"3 Omens" & Other Poems



Someone has sharpened
the calls of crows across
the sky like knives.

The sound nearly cuts me
in two.


Yesterday an empty nest fluttered
from the arms of the oaks above and
fell directly into my path. Not belonging
to it, I leave the coiled bed of twigs
on the grass where it fell
and splintered, a home
made and unmade before me.


I had ridden my bike past the dead crow
three times before deciding
it needed to be buried.

Its sleek feathers glinted in the moonlight,
and with its beady eyes fixed dead
upon me, I lowered its stiff body
into the earth.


my body:
a suntired sky, prone to
daily darkness, the
silver moon inside it
rising heavy and full to
light onto a black sea

his hands:
a swarm of locusts
hellbent on devouring


An early orange sun
ripens over New Orleans like
satsuma. It is winter. I am
leaving this place. Was it
the place that failed me, or was it
me who failed the place?

Was it a failure at all? Or simply
a loss; a black eye, a skinned knee.
I like satsuma, pistachios, crawfish,
because I like to work for my sustenance.
I like to pick a good thing into pieces—
peel away its layers until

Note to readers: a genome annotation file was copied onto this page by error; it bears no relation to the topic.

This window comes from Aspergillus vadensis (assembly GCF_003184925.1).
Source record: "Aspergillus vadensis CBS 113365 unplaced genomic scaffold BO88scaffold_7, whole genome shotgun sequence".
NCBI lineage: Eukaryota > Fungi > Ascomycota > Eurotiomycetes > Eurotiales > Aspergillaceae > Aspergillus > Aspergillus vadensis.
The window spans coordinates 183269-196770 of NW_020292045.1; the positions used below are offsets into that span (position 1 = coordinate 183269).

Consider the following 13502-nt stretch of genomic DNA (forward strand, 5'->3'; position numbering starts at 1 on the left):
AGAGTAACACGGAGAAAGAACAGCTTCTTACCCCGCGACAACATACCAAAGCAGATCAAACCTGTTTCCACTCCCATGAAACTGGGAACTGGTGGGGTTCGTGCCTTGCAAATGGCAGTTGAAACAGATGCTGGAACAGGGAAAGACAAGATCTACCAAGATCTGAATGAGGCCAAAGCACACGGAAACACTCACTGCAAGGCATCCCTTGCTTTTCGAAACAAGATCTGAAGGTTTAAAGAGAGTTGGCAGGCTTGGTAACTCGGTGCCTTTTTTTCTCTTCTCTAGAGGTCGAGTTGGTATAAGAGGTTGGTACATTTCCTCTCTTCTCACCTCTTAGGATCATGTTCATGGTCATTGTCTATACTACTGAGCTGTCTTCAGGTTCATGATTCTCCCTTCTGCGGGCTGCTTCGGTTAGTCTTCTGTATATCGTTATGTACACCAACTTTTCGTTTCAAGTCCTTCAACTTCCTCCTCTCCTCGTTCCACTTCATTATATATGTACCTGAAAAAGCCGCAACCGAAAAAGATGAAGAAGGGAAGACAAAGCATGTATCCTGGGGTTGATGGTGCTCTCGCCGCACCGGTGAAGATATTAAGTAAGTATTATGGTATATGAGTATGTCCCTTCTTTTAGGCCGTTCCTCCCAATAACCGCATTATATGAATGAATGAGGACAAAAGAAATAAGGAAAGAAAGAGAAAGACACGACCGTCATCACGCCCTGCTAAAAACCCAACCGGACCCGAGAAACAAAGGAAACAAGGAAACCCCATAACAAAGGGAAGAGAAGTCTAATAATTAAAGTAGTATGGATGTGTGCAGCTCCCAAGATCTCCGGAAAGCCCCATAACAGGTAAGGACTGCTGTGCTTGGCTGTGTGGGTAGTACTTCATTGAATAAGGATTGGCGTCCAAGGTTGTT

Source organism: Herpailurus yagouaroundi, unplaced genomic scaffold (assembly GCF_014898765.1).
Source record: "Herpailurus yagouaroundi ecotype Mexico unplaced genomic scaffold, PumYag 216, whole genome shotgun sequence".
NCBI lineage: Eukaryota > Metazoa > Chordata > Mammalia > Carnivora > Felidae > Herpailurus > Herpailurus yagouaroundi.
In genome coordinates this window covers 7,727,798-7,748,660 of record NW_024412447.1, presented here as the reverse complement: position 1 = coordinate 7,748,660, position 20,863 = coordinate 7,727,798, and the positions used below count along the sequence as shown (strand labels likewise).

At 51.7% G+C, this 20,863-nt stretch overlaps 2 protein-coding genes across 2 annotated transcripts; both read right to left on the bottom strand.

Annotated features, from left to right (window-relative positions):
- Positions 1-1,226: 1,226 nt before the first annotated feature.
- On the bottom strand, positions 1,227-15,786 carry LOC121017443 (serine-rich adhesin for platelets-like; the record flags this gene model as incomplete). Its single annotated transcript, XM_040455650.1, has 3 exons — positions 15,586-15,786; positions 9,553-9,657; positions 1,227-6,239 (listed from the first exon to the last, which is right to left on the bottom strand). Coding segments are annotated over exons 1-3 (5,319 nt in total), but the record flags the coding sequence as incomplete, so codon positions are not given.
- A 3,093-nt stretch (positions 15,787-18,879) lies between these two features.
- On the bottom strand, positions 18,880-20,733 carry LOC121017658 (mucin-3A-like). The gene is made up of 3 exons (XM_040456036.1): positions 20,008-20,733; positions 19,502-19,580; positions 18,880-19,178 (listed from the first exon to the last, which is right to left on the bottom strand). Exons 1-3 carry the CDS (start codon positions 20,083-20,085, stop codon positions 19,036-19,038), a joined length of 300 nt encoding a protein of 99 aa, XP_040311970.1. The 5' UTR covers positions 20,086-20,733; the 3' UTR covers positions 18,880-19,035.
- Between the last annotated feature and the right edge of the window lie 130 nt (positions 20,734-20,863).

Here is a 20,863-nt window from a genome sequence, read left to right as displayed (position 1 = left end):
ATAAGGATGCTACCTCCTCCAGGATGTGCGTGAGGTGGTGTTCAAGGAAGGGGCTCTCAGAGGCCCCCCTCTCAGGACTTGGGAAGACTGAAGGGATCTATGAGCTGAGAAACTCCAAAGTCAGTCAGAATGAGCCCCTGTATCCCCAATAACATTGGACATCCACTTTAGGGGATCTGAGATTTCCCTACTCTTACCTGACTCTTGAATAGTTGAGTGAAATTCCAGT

my fingertips are raw. All my life,
I have been practicing this patience
before the devouring. All my life,
saying grace as my mouth is watering.


Who played with the boys
on the playground—skinned knees, mulch,

Sweat salted on the teeth. Who climbed tree limbs
with grass-stained knees, who let them chase after her,

Push her down into the ground. Mud
on freckled cheeks. As a child, and now a woman,

I take turns with the men
doing bad things to my body. My limbs

Are composed in someone else’s image, my
lips reddened by the blood of someone else’s anger.

He says that I look pretty.
He says that I taste like metal. Spits

Me out, crimson on the ground.
We do not cry when these things are done to us.

If we did, there would be rivers and rivers
with currents too strong to cross.

If we did, they would point to us and say,
Men have died there. They all drown.


Though I have little patience for their noise, and
though I have always feared them,
I am riding a motorcycle.
The motorcycle is not mine.
I am dangerous and free.

The mountains open their mouths to long roads
and the bike carries me through them.

I stop at a clearing near South Mountain and pick
a bushel of lily of the valley for my mother.
Their little white heads bow in my fist.
Or maybe they are nodding.
Their petals look like teeth.

Back roads take me home.
I almost hit a deer, but the sound of me
startles it, and
it slips off into the black of night.

The flowers are a wilted mess
by the time I arrive—their fragile stems
tangled into one another like wet lace.

Tatum Mann

is a poet and amateur tattooist living in Philadelphia, PA. After studying at Loyola University in New Orleans for 2 years, she transferred to Temple University, where she is pursuing a degree in English Writing and Gender Studies. Her work can be found on her site at hermitlady.com.

All contributions from Tatum Mann

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